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Copyright (c) 2003 Suffolk University
Suffolk University Law Review

NOTE: Banishment: The Constitutional and Public Policy Arguments Against This Revived Ancient Punishment


36 Suffolk U. L. Rev. 469


Matthew D. Borrelli


I. Introduction
Since colonial times, states have used banishment to punish criminals by exiling convicts who disobey the rules of a community. 2 Today, only six states implore this punishment as part of probationary sentences or as an alterative to jail time; however, the recent decisions in Georgia upholding banishment could serve to spread this punishment throughout the country. 3 Banishment requires that criminal defendants leave a town, county, or state for a period of time and prohibits their return during that period. 4 The Georgia courts and legislature, for example, are the most aggressive in instituting and supporting banishment to punish criminals for petty crimes and drug dealing. 5 Georgia courts reason that banishment removes criminals from their local contacts and effectively stops crime at a lower cost than jail time. 6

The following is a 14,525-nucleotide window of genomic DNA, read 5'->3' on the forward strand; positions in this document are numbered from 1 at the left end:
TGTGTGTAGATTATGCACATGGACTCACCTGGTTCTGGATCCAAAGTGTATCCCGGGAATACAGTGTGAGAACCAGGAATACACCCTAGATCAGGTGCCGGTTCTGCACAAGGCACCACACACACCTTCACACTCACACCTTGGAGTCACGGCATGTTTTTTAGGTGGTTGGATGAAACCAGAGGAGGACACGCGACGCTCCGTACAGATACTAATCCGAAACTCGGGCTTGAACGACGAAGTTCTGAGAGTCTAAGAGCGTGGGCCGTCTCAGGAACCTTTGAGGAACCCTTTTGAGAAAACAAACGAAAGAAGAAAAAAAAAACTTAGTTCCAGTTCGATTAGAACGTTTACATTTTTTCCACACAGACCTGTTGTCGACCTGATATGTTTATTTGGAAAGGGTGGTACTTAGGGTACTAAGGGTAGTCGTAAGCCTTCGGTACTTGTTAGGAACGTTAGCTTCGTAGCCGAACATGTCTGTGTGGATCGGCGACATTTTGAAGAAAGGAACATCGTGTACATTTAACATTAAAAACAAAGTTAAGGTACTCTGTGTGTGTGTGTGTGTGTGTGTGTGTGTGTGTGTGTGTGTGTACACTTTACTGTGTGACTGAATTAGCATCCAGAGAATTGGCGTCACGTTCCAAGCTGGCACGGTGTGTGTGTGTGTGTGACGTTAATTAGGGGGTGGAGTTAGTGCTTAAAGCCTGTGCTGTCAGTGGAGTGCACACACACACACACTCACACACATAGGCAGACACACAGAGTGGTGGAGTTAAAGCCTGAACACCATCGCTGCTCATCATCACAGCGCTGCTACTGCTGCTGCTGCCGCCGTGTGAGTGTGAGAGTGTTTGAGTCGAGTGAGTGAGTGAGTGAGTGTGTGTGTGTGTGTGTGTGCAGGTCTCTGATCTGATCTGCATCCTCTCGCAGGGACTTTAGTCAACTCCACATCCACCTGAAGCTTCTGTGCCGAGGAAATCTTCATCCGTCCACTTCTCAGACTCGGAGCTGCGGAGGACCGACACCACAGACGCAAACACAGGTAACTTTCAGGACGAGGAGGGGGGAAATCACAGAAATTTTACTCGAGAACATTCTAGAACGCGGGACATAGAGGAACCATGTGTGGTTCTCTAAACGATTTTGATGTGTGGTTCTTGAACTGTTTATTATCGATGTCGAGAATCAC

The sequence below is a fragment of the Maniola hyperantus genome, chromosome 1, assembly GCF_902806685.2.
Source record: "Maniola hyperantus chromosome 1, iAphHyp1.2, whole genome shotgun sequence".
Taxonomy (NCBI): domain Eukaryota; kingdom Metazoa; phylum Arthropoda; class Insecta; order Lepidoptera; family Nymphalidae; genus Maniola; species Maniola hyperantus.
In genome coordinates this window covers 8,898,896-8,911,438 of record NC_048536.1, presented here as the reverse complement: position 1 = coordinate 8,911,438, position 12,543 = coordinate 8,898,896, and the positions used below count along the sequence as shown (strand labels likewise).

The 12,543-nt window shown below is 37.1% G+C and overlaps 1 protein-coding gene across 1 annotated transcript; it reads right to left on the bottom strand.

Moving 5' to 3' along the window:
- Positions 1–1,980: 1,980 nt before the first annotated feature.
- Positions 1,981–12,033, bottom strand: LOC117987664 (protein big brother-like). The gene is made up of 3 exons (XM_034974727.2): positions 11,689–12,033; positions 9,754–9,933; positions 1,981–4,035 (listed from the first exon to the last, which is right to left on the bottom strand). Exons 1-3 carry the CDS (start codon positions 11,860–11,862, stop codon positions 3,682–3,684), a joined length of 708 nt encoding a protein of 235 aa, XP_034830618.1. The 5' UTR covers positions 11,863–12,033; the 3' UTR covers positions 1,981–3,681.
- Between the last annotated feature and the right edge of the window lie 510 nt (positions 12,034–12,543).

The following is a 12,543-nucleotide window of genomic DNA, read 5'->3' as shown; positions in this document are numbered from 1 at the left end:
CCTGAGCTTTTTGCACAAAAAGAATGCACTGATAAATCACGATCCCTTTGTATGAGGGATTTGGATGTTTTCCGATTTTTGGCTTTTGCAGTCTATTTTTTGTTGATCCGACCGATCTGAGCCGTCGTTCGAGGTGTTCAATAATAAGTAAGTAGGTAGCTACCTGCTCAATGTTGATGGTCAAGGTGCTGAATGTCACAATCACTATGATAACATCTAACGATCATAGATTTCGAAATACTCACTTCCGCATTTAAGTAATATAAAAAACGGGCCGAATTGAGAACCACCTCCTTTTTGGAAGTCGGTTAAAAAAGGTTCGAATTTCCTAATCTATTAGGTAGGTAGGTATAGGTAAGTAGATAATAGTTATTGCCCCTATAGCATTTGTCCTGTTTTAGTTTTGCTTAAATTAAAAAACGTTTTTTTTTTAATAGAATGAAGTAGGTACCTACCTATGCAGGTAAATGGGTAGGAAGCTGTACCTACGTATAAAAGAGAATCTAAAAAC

The majority of states have not adopted banishment because of its questionable constitutional validity and its lack of comportment with public policy. 7 State courts are inconsistent on the constitutionality of banishment. On the one hand, many opponents argue that constitutional flaws could invalidate banishment altogether if the United States Supreme Court reviewed the issue. 8 On the other hand, proponents argue that banishment is constitutionally valid and the benefits of relieving an already overburdened prison population and cleaning up neighborhoods outweigh opposing public policy arguments. 9

This Note examines whether banishment violates the Constitution and then analyzes the effect of banishment on public policy. 10 Specifically, this Note discusses whether banishment impedes ...
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